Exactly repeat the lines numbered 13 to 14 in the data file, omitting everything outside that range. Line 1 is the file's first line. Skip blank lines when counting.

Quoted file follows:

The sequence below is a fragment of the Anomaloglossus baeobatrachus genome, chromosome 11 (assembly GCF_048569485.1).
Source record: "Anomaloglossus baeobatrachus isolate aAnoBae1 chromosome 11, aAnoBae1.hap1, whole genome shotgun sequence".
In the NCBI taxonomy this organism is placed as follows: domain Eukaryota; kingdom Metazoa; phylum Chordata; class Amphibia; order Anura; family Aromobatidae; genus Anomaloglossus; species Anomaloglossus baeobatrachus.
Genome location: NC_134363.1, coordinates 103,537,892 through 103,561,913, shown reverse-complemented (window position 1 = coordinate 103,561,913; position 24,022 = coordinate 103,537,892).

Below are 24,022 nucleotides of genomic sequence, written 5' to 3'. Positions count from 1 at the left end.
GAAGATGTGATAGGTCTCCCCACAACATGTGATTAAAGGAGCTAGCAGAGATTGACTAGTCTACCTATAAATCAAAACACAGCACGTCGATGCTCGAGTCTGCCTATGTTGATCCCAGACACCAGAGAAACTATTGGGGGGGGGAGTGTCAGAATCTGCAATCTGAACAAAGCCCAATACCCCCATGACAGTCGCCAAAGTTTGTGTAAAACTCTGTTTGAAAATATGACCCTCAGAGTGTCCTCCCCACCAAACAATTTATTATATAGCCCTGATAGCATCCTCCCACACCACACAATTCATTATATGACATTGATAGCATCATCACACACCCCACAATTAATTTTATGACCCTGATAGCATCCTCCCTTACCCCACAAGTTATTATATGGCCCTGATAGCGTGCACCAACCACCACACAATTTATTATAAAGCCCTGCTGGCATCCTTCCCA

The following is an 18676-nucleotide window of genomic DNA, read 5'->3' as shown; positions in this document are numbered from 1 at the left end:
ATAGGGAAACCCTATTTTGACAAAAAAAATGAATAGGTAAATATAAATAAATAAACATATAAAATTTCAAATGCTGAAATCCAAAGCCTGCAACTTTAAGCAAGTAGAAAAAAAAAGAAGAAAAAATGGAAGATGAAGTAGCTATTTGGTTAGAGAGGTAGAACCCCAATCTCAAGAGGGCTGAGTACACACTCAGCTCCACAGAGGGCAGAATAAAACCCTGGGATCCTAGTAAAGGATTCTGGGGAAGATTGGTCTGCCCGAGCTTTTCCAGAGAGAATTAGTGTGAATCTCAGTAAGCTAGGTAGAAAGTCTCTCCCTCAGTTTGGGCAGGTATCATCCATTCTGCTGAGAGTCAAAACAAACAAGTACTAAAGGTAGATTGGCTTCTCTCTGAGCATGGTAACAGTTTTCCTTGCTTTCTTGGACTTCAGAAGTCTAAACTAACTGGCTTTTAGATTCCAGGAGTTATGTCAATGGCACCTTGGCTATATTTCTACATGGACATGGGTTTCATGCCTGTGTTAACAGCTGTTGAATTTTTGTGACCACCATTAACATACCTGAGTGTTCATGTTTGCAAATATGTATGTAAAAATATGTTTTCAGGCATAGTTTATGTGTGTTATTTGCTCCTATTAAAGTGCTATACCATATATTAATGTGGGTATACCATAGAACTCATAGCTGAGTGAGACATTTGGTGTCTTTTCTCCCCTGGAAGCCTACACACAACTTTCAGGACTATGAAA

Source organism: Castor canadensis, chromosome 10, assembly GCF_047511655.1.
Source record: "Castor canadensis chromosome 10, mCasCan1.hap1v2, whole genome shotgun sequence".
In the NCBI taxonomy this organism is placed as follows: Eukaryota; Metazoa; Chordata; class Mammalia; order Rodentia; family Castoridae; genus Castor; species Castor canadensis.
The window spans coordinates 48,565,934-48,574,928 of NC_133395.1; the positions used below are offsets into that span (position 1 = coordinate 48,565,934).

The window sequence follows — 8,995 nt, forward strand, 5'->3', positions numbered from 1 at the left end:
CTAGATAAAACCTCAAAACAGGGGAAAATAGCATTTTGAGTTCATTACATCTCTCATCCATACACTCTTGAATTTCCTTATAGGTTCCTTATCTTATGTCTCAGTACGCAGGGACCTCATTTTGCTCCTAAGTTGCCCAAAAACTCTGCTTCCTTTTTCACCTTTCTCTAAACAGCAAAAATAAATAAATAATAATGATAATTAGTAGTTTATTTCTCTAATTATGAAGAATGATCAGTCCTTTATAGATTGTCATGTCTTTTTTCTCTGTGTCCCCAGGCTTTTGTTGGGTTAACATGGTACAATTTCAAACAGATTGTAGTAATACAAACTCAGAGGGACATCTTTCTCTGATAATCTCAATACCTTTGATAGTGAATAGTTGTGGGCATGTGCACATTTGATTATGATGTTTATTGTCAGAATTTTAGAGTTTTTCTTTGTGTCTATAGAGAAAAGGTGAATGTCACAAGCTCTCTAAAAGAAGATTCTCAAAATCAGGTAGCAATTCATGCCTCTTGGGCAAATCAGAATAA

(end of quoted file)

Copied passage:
The window sequence follows — 8,995 nt, forward strand, 5'->3', positions numbered from 1 at the left end:
CTAGATAAAACCTCAAAACAGGGGAAAATAGCATTTTGAGTTCATTACATCTCTCATCCATACACTCTTGAATTTCCTTATAGGTTCCTTATCTTATGTCTCAGTACGCAGGGACCTCATTTTGCTCCTAAGTTGCCCAAAAACTCTGCTTCCTTTTTCACCTTTCTCTAAACAGCAAAAATAAATAAATAATAATGATAATTAGTAGTTTATTTCTCTAATTATGAAGAATGATCAGTCCTTTATAGATTGTCATGTCTTTTTTCTCTGTGTCCCCAGGCTTTTGTTGGGTTAACATGGTACAATTTCAAACAGATTGTAGTAATACAAACTCAGAGGGACATCTTTCTCTGATAATCTCAATACCTTTGATAGTGAATAGTTGTGGGCATGTGCACATTTGATTATGATGTTTATTGTCAGAATTTTAGAGTTTTTCTTTGTGTCTATAGAGAAAAGGTGAATGTCACAAGCTCTCTAAAAGAAGATTCTCAAAATCAGGTAGCAATTCATGCCTCTTGGGCAAATCAGAATAA